Stacked Cake Help

Decorating By houseofcake Updated 8 Jul 2010 , 1:01pm by KHalstead

houseofcake Posted 7 Jul 2010 , 9:54pm
post #1 of 8

I am doing my first wedding cake this week and have a question about stacking the cake. The cake is 14-10-6 inch square. Do I cover the cardboard cake boards that will be under each tier with aluminum foil? It may sound silly but I don't want the wedding guests getting pieces of cardboard in their cake because the cardboard fell apart from the oils of the cake.

Thank you for your help.

7 replies
Doug Posted 7 Jul 2010 , 10:01pm
post #2 of 8

no, don't cover at all.

cake will be fine.

oils will not case it to fall apart.

but aluminum foil in the cake -- and very probably will be as it tears easily -- is a big no - no

KHalstead Posted 7 Jul 2010 , 10:05pm
post #3 of 8

are you using plain cardboard you cut yourself?? Or are you using actually cake circle cardboards with the wax coating??

houseofcake Posted 7 Jul 2010 , 10:39pm
post #4 of 8
Quote:
Originally Posted by KHalstead

are you using plain cardboard you cut yourself?? Or are you using actually cake circle cardboards with the wax coating??


I am using Wilton cake boards.

Another question, how do you get the dowel rods through the cardboard. I've read about sharpening the dowel rod into points but that still doesn't seem like it would be enough to go all the way through without causing the cake below to get squished. Is it best to put the dowel rods in the bottom tier and then lower the middle and top tiers onto the rods?

bettinashoe Posted 7 Jul 2010 , 10:59pm
post #5 of 8

I put a centered hole in each of the upper cake boards before I stack the cake. The center dowel is then inserted into the bottom tier and the upper tiers are then slid down onto the dowel .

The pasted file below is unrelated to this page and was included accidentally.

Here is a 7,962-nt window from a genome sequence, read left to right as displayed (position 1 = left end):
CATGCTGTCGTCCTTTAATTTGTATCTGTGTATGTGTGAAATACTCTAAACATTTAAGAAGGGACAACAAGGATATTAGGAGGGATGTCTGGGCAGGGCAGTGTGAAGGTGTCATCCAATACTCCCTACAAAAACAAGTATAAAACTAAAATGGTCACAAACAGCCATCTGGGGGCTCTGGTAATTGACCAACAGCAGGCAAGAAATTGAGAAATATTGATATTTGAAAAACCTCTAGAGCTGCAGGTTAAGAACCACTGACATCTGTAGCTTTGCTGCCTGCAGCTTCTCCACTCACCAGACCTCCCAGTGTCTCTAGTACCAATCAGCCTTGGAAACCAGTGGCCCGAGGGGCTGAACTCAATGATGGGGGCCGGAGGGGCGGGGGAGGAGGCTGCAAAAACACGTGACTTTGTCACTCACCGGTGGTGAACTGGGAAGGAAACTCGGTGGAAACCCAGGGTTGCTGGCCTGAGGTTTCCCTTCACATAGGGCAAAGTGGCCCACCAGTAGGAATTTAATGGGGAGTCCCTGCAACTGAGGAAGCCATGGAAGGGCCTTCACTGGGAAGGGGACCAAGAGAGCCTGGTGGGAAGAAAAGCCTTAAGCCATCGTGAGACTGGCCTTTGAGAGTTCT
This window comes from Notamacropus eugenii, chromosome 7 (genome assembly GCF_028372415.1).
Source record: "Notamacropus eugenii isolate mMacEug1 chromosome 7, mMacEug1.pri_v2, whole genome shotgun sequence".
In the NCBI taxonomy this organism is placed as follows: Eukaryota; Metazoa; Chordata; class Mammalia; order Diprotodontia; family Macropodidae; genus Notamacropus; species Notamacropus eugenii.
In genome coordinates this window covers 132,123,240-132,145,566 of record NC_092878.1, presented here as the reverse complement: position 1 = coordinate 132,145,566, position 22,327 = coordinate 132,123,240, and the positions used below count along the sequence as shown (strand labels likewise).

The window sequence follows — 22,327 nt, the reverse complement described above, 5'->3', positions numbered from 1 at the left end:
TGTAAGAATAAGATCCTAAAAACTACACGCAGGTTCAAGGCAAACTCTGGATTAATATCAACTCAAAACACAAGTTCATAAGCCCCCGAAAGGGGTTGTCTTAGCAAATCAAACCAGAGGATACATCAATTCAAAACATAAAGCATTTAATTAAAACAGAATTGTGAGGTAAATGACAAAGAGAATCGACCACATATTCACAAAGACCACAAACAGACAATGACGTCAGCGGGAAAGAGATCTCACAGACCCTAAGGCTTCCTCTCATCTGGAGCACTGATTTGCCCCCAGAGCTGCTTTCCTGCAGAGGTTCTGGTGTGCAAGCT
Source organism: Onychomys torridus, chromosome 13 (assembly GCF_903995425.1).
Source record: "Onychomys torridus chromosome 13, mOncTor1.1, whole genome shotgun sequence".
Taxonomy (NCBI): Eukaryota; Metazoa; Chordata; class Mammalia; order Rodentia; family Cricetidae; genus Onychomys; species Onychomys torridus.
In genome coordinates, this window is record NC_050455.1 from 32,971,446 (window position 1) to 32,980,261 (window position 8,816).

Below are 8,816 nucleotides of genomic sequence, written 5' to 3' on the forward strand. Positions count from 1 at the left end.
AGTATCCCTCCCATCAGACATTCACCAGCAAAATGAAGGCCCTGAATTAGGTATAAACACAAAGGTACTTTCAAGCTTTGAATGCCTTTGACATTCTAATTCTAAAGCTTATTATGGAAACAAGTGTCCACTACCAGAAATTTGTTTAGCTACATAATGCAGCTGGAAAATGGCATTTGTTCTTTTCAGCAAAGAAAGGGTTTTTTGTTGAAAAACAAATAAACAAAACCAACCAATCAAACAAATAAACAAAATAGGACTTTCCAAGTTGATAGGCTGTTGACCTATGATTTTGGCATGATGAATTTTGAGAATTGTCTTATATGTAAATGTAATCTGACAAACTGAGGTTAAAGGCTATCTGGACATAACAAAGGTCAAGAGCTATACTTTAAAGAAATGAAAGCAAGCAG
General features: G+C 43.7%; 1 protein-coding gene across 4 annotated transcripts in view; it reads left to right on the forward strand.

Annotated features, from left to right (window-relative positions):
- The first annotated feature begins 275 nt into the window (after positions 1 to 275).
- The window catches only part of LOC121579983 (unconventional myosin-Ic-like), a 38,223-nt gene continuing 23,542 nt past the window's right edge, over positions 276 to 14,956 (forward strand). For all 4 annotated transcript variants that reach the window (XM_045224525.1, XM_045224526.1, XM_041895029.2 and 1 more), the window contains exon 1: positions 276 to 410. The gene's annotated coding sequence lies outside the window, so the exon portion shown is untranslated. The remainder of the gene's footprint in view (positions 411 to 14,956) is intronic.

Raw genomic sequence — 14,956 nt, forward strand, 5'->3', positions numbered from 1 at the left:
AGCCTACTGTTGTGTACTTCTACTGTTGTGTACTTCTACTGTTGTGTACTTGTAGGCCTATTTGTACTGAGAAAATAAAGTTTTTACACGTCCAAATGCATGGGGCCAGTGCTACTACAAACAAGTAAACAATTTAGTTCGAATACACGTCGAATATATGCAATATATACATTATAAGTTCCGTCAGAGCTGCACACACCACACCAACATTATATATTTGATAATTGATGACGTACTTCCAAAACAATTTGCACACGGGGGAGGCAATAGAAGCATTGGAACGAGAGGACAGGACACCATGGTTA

KHalstead Posted 7 Jul 2010 , 11:12pm
post #6 of 8

The purpose of the dowels is to support the next cake set on top. Here is what you need to do. Fully ice and smooth one cake, measure the depth of it (insert a dowel or a skewer or straw or something and mark where the top of the icing meets the straw or whatever you're using, pull it out) use that as a guide to cut all of your dowels for that layer. Insert all of the cut dowels in a circle in that cake, then set your next cake layer on top making sure it's centered on the circle of dowels. Then if you're doing another layer, put dowels in the cake you just put on top of the bottom cake, the same way you did with the bottom cake. Once you have your entire cake stacked, THEN sharpen one long dowel , measure how long it needs to be (make sure it's shorter than your stacked cake) and drive it through all the cakes in the center, you don't need to make a hole in the cardboards it will go through with a little push.

the dowels ARE the support.......if you just stack the cake and then drive a bunch of dowels down through the whole thing it will NOT support anything!

CWR41 Posted 8 Jul 2010 , 4:12am
post #7 of 8
Quote:
Originally Posted by KHalstead

Then if you're doing another layer, put dowels in the cake you just put on top of the bottom cake, the same way you did with the bottom cake.




I don't dowel cakes as they are being stacked on top of one another--I do each tier individually before stacking. I put pressure on each tier before stacking also... it would be too difficult to do as the cake gets taller without standing on a stepstool to get directly over the top of it to apply even pressure.

KHalstead Posted 8 Jul 2010 , 1:01pm
post #8 of 8

I do too, I was just trying to illustrate that EACH cake has it's own dowels not just stack them all up and then put long dowels down through the entire stack of cakes!

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